The FIA has issued a clampdown on ‘trick’ fuel systems in Formula 1 that teams could be using to boost their performance, Motorsport.com can reveal.
Despite an early season move to better measure fuel-flow rates, the governing body is still not satisfied that the situation is under control.
It has been suggested that some teams could be gaining an advantage through clever engine management settings that boost fuel-flow rates for short periods of time – which could be of particular advantage in qualifying.
There have been some claims that Mercedes and Ferrari have been exploiting this area to varying degrees since the start of the campaign – although neither team has broken the rules.
Hot topic refuses to go away
The controversy over fuel-flow rates originally prompted the FIA to issue a directive stating that from the Chinese Grand Prix onwards, fuel pressure measurements would be taken at multiple points.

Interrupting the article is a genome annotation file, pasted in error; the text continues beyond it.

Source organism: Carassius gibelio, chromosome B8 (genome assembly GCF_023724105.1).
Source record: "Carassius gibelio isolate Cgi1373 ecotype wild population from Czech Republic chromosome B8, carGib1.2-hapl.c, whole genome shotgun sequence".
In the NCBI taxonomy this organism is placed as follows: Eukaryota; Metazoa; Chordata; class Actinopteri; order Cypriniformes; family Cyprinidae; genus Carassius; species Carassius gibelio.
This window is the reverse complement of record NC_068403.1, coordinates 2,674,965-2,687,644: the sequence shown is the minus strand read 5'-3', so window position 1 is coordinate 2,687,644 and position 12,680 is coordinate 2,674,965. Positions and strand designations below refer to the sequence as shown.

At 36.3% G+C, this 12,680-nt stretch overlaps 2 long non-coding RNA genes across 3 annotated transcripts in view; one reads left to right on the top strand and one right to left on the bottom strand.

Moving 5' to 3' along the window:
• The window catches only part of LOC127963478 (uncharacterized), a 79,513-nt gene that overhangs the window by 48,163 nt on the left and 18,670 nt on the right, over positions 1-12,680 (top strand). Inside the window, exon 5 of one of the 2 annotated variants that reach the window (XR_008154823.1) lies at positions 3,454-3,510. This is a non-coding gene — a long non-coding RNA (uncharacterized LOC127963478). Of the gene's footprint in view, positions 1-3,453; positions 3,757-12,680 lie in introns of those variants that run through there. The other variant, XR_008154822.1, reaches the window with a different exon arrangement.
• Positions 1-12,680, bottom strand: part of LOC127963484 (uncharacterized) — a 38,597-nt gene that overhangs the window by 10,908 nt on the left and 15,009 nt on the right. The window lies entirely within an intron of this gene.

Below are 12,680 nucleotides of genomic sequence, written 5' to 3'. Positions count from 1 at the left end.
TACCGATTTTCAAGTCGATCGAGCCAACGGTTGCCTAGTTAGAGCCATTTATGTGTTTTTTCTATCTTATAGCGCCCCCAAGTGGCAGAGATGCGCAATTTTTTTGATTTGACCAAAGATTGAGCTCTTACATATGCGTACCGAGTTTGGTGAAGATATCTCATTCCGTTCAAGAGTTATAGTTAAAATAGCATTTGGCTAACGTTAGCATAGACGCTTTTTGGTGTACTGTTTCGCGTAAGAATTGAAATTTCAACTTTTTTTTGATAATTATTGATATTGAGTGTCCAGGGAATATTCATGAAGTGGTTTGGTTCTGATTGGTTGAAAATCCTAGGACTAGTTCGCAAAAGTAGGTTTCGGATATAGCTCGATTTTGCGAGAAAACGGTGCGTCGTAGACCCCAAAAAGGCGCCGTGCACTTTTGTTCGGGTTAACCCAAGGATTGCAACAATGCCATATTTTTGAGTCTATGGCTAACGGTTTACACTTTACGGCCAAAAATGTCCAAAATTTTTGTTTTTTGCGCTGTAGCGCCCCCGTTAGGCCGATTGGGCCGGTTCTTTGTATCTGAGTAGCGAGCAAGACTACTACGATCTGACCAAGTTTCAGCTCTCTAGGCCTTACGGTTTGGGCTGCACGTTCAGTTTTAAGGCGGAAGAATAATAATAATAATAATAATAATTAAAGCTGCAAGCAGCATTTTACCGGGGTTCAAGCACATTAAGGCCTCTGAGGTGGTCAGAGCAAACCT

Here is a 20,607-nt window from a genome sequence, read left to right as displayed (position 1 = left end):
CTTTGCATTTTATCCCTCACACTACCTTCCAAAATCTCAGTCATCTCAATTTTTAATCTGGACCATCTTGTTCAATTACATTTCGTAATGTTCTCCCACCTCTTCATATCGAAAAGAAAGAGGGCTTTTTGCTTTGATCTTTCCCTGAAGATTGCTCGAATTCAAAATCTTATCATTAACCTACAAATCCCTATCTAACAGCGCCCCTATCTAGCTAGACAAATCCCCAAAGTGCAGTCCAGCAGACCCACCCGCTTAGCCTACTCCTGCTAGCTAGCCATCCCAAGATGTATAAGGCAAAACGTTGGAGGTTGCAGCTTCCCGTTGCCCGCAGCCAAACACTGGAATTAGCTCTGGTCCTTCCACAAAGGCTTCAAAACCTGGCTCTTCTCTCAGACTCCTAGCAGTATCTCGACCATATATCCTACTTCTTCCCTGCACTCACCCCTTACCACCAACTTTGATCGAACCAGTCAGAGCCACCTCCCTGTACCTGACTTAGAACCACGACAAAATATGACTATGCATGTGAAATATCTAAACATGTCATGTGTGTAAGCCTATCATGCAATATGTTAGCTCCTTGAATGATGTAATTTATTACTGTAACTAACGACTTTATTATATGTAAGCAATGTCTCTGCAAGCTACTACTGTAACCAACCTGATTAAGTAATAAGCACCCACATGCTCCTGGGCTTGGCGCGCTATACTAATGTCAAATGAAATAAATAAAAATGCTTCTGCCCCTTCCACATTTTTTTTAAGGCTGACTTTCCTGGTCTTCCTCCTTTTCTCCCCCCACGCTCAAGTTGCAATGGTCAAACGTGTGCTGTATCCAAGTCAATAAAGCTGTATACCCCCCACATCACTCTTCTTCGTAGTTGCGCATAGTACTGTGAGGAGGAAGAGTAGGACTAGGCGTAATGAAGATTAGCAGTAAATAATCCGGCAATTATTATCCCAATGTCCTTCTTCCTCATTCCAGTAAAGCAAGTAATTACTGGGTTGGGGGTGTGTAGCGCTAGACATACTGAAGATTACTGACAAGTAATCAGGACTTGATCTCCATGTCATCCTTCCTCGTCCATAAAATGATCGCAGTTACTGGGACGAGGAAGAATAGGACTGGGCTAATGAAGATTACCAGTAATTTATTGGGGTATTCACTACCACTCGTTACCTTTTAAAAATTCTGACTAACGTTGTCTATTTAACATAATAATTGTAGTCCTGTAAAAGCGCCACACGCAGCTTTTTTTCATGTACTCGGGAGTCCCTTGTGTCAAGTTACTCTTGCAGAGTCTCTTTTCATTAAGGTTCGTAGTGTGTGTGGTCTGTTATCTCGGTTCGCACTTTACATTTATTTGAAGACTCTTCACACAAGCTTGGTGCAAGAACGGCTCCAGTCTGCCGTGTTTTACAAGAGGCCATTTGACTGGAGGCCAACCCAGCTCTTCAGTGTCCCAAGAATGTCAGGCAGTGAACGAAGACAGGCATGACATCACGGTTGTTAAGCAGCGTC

Sources suggest that the matter of fuel-flow rates came up again at a meeting of technical directors earlier this week, and the FIA has now issued a note to teams making it clear that there are new limits in terms of what teams can do.
Whiting issues new directive
In the note sent on Saturday by F1 race director Charlie Whiting, a copy of which has been seen by Motorsport.com, he has made it clear that teams will no longer be allowed to vary their fuel-flow rate.
“With immediate effect we will expect fuel pressure, in the high and low pressure systems, to remain constant above a flow rate of 90kg/hr,” wrote Whiting.
“We do not consider it necessary to define here what we consider constant, we feel it will be more practical to discuss any concerns we have with the relevant team(s) if and when issues arise.”
Whiting also indicated that the FIA would be moving to individually check out each of the teams' fuel systems to ensure that there was full compliance with the regulations.
“We will also be carrying out careful physical inspections of all fuel systems in use,” he said.